I am a software architect at CCP Games. Work on the launcher, Wine support, graphics engine and other random stuff for EVE Online, usually low level. This blog details some interesting things I run into at work, as well as new things I'm trying out in my spare time. Lately I've been picking up new programming languages - Erlang/Elixir, Go, Swift whereas most of my work in the past is in C++ and Python.
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In a previous blog I described a simple echo bot, that echoes back anything you say to it. This time I will talk about a bot that generates traffic for the chat server, that can be used for load-testing both the chat server as well as any chat clients connected to it.
I've dubbed it JumperBot - it jumps between chat rooms, saying a few random phrases in each room, then jumping to the next one. This bot builds on the same framework as the EchoBot - refer to the previous blog if you are interested in the details. The source lives on GitHub: https://github.com/snorristurluson/xmpp-chatbot
Configure the server
In an earlier blog I described the setup of Prosody as the chat server to run against. Before we can connect bots to the server we have to make sure they can log in, either by creating accounts for them:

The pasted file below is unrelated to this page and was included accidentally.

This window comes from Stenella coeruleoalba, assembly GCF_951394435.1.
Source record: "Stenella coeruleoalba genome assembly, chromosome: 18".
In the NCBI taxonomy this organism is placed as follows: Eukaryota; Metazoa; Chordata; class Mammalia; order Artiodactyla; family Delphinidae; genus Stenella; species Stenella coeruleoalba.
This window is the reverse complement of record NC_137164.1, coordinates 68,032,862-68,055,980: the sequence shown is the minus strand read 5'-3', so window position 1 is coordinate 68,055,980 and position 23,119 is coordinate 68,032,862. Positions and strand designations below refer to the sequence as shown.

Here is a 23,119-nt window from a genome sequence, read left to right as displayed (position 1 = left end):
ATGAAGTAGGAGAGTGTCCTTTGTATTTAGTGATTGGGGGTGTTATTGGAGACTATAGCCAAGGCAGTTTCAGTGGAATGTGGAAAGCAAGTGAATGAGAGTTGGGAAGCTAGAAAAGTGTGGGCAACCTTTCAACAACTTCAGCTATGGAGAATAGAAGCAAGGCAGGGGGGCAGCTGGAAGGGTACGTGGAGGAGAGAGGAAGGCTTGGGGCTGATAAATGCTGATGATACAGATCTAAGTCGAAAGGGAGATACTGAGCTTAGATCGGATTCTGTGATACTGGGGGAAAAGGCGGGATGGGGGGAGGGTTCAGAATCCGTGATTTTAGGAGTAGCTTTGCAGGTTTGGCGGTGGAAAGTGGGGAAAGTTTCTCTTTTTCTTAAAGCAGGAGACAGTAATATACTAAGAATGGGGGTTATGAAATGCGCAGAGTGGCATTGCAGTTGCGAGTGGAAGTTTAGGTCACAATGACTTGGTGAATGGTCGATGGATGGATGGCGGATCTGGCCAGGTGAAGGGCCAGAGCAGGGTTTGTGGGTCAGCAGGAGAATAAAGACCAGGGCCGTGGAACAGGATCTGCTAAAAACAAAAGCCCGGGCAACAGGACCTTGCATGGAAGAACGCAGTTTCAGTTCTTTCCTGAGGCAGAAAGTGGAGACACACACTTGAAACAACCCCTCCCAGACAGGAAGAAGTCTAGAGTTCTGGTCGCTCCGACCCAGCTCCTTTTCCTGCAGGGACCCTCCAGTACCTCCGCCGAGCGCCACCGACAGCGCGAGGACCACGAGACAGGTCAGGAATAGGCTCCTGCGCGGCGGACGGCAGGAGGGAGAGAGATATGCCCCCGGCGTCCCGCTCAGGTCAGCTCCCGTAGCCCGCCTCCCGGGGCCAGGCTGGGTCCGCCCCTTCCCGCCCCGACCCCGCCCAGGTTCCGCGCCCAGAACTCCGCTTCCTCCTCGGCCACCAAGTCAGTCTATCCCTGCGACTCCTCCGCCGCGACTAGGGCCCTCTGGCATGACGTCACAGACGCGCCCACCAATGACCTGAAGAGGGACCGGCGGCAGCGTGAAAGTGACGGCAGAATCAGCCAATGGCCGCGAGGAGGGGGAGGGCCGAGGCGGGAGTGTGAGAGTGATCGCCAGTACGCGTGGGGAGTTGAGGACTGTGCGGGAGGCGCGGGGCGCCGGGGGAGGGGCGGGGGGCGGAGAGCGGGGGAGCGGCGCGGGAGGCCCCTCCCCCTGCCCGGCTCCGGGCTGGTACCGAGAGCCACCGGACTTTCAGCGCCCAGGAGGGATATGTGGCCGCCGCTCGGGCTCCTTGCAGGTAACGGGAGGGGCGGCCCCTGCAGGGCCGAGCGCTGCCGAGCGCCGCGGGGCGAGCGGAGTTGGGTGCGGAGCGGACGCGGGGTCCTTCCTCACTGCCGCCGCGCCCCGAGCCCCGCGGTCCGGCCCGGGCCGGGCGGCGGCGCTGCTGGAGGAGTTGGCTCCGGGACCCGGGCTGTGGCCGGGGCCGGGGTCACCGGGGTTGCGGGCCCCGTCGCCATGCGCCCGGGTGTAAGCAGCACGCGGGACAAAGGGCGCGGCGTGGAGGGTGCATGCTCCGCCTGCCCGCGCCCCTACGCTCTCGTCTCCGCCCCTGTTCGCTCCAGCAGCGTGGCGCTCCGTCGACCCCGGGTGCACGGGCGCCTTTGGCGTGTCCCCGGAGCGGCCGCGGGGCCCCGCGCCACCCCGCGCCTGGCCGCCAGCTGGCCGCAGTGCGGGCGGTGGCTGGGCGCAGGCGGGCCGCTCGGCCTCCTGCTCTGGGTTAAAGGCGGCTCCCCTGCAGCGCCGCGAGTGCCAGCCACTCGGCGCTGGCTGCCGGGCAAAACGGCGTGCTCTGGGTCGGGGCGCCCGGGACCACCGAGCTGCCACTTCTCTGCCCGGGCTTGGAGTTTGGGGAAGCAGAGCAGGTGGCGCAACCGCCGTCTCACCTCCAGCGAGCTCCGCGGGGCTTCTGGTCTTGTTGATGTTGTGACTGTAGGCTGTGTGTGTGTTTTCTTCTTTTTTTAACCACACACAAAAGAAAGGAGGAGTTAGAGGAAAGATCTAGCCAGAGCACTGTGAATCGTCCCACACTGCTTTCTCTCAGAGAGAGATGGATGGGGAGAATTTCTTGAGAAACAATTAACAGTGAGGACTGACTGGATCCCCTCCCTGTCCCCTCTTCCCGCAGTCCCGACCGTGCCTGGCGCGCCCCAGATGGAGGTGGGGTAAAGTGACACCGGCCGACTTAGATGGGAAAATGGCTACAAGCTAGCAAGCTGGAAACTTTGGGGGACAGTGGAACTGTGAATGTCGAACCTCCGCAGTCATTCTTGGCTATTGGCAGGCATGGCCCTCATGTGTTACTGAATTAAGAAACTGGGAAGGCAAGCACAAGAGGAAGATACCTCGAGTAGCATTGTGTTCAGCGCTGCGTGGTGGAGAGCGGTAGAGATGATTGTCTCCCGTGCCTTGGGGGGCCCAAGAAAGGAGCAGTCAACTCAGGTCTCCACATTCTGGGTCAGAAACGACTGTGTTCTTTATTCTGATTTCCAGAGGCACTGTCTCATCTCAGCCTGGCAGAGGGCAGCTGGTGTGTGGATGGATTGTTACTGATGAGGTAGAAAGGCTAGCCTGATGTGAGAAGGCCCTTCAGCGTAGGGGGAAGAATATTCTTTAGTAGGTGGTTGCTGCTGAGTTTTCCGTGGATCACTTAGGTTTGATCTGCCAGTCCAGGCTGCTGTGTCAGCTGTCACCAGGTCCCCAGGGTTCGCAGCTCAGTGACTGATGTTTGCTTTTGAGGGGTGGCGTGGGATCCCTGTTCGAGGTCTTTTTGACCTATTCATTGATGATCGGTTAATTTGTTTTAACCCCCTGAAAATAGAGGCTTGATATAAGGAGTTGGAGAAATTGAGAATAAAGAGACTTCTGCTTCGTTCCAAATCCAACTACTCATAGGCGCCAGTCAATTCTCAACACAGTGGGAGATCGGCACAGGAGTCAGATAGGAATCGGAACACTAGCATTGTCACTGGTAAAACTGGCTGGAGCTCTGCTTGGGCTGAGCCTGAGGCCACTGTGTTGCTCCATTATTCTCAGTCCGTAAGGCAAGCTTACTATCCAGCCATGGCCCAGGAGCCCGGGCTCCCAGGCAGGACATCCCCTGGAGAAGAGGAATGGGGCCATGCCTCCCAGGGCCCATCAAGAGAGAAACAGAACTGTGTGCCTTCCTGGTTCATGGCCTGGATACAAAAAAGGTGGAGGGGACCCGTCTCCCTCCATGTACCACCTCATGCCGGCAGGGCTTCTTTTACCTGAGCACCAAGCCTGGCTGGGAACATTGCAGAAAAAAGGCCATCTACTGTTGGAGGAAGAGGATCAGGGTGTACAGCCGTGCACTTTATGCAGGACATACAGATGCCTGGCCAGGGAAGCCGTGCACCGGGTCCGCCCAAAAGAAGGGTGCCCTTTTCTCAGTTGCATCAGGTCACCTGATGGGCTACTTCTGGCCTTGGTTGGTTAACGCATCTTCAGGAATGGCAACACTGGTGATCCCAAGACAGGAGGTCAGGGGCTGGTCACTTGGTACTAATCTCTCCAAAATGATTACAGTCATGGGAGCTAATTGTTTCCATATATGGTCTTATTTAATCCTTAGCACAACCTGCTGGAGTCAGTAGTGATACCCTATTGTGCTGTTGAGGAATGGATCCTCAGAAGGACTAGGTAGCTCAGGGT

We also need to enable multi-room chat - do this by adding this to the Prosody configuration file (near the bottom of the file, in the Components section):
Component "conference.localhost" "muc"
The Jumperbot is similar to the EchoBot, but rather than handling incoming messages we set up an asyncio task as this bot is proactive where the echo bot was reactive. The task is created when the connection is made:
n = random.randint(5, 10)
for i inrange(n):
await asyncio.sleep(random.random() *10.0+5.0)
This implements the bot behavior as described above - joins a random room, says a few random phrases, then repeats the process in the next room. The asyncio.sleep command is very important - this allows other tasks to run concurrently with this loop.
Running a single JumperBot doesn't really generate much traffic and rather than running multiple processes, let's make use of asyncio and create multiple bots as tasks. For that, we set up a BotManager to create and monitor bots:
Each bot is a protocol instance associated with its connection and gets a callback, data_received whenever something is received from the server. The bot also runs its own task for initiating its chattiness, as described above.
The bots do their chatter in rooms named bot_room_0 through bot_room_9. Connect to the server with Swift (or your favorite chat client) and join one or more of those rooms to listen in. You can also run the jumperbot with a --verbose flag to see all the XMPP traffic in the log.